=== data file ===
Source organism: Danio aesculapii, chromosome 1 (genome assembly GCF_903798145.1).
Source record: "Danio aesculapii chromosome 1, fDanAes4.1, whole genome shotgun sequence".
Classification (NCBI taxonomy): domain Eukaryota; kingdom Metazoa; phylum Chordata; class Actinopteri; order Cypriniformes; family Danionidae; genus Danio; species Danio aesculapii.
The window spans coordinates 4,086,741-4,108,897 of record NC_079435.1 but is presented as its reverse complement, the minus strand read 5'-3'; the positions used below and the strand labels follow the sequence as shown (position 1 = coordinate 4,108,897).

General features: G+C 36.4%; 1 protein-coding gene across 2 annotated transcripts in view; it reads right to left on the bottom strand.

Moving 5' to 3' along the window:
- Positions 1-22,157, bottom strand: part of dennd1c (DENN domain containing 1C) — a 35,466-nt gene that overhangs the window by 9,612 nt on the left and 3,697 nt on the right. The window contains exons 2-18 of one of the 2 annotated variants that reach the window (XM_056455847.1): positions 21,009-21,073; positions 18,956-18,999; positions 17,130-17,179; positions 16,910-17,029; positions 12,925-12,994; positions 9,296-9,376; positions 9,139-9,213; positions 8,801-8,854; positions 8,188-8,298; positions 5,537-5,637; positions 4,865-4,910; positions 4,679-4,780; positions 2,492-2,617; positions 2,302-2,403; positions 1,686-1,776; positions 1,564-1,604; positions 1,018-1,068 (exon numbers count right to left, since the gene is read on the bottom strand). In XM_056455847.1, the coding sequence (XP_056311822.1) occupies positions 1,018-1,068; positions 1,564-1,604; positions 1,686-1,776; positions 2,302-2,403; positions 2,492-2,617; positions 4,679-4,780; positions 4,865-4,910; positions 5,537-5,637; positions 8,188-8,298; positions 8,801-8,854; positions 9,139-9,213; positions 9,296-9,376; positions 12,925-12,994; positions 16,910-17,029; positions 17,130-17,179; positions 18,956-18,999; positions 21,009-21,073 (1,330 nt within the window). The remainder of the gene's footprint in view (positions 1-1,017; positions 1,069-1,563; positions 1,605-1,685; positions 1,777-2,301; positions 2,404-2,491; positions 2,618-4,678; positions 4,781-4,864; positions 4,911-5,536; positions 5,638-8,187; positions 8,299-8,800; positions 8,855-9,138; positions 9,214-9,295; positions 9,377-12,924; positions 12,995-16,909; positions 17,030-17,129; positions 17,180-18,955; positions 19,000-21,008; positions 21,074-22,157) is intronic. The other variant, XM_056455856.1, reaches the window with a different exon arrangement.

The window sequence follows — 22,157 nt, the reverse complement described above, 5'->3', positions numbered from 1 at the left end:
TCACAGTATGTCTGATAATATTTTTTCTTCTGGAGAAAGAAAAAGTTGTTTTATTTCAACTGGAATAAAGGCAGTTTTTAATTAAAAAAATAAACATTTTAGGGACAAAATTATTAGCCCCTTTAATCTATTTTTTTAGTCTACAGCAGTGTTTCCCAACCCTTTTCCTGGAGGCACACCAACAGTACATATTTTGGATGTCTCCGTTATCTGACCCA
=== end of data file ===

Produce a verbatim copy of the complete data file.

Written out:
Source organism: Danio aesculapii, chromosome 1 (genome assembly GCF_903798145.1).
Source record: "Danio aesculapii chromosome 1, fDanAes4.1, whole genome shotgun sequence".
Classification (NCBI taxonomy): domain Eukaryota; kingdom Metazoa; phylum Chordata; class Actinopteri; order Cypriniformes; family Danionidae; genus Danio; species Danio aesculapii.
The window spans coordinates 4,086,741-4,108,897 of record NC_079435.1 but is presented as its reverse complement, the minus strand read 5'-3'; the positions used below and the strand labels follow the sequence as shown (position 1 = coordinate 4,108,897).

General features: G+C 36.4%; 1 protein-coding gene across 2 annotated transcripts in view; it reads right to left on the bottom strand.

Moving 5' to 3' along the window:
- Positions 1-22,157, bottom strand: part of dennd1c (DENN domain containing 1C) — a 35,466-nt gene that overhangs the window by 9,612 nt on the left and 3,697 nt on the right. The window contains exons 2-18 of one of the 2 annotated variants that reach the window (XM_056455847.1): positions 21,009-21,073; positions 18,956-18,999; positions 17,130-17,179; positions 16,910-17,029; positions 12,925-12,994; positions 9,296-9,376; positions 9,139-9,213; positions 8,801-8,854; positions 8,188-8,298; positions 5,537-5,637; positions 4,865-4,910; positions 4,679-4,780; positions 2,492-2,617; positions 2,302-2,403; positions 1,686-1,776; positions 1,564-1,604; positions 1,018-1,068 (exon numbers count right to left, since the gene is read on the bottom strand). In XM_056455847.1, the coding sequence (XP_056311822.1) occupies positions 1,018-1,068; positions 1,564-1,604; positions 1,686-1,776; positions 2,302-2,403; positions 2,492-2,617; positions 4,679-4,780; positions 4,865-4,910; positions 5,537-5,637; positions 8,188-8,298; positions 8,801-8,854; positions 9,139-9,213; positions 9,296-9,376; positions 12,925-12,994; positions 16,910-17,029; positions 17,130-17,179; positions 18,956-18,999; positions 21,009-21,073 (1,330 nt within the window). The remainder of the gene's footprint in view (positions 1-1,017; positions 1,069-1,563; positions 1,605-1,685; positions 1,777-2,301; positions 2,404-2,491; positions 2,618-4,678; positions 4,781-4,864; positions 4,911-5,536; positions 5,638-8,187; positions 8,299-8,800; positions 8,855-9,138; positions 9,214-9,295; positions 9,377-12,924; positions 12,995-16,909; positions 17,030-17,129; positions 17,180-18,955; positions 19,000-21,008; positions 21,074-22,157) is intronic. The other variant, XM_056455856.1, reaches the window with a different exon arrangement.

The window sequence follows — 22,157 nt, the reverse complement described above, 5'->3', positions numbered from 1 at the left end:
TCACAGTATGTCTGATAATATTTTTTCTTCTGGAGAAAGAAAAAGTTGTTTTATTTCAACTGGAATAAAGGCAGTTTTTAATTAAAAAAATAAACATTTTAGGGACAAAATTATTAGCCCCTTTAATCTATTTTTTTAGTCTACAGCAGTGTTTCCCAACCCTTTTCCTGGAGGCACACCAACAGTACATATTTTGGATGTCTCCGTTATCTGACCCA